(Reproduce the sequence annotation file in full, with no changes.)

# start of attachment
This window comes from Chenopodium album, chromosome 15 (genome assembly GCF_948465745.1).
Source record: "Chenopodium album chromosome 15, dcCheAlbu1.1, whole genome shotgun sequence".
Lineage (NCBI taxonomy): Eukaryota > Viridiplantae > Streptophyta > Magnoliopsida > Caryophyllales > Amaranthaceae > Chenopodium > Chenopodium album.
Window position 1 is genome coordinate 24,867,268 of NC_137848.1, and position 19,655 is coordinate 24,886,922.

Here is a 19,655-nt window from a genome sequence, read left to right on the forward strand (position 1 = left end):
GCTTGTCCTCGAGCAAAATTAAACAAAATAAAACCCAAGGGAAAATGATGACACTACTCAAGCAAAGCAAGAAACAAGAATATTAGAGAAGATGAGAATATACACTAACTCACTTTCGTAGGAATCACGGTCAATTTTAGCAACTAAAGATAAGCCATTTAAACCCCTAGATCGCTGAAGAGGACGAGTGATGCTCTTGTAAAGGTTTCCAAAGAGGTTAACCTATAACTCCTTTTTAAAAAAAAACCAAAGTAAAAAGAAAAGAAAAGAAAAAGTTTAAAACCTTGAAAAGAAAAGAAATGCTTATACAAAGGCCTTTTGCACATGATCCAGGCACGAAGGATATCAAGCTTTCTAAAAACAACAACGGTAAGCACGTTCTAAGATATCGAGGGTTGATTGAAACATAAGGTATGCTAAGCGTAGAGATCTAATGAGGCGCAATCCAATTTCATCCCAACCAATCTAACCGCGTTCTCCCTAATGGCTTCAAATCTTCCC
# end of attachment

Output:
This window comes from Chenopodium album, chromosome 15 (genome assembly GCF_948465745.1).
Source record: "Chenopodium album chromosome 15, dcCheAlbu1.1, whole genome shotgun sequence".
Lineage (NCBI taxonomy): Eukaryota > Viridiplantae > Streptophyta > Magnoliopsida > Caryophyllales > Amaranthaceae > Chenopodium > Chenopodium album.
Window position 1 is genome coordinate 24,867,268 of NC_137848.1, and position 19,655 is coordinate 24,886,922.

Here is a 19,655-nt window from a genome sequence, read left to right on the forward strand (position 1 = left end):
GCTTGTCCTCGAGCAAAATTAAACAAAATAAAACCCAAGGGAAAATGATGACACTACTCAAGCAAAGCAAGAAACAAGAATATTAGAGAAGATGAGAATATACACTAACTCACTTTCGTAGGAATCACGGTCAATTTTAGCAACTAAAGATAAGCCATTTAAACCCCTAGATCGCTGAAGAGGACGAGTGATGCTCTTGTAAAGGTTTCCAAAGAGGTTAACCTATAACTCCTTTTTAAAAAAAAACCAAAGTAAAAAGAAAAGAAAAGAAAAAGTTTAAAACCTTGAAAAGAAAAGAAATGCTTATACAAAGGCCTTTTGCACATGATCCAGGCACGAAGGATATCAAGCTTTCTAAAAACAACAACGGTAAGCACGTTCTAAGATATCGAGGGTTGATTGAAACATAAGGTATGCTAAGCGTAGAGATCTAATGAGGCGCAATCCAATTTCATCCCAACCAATCTAACCGCGTTCTCCCTAATGGCTTCAAATCTTCCC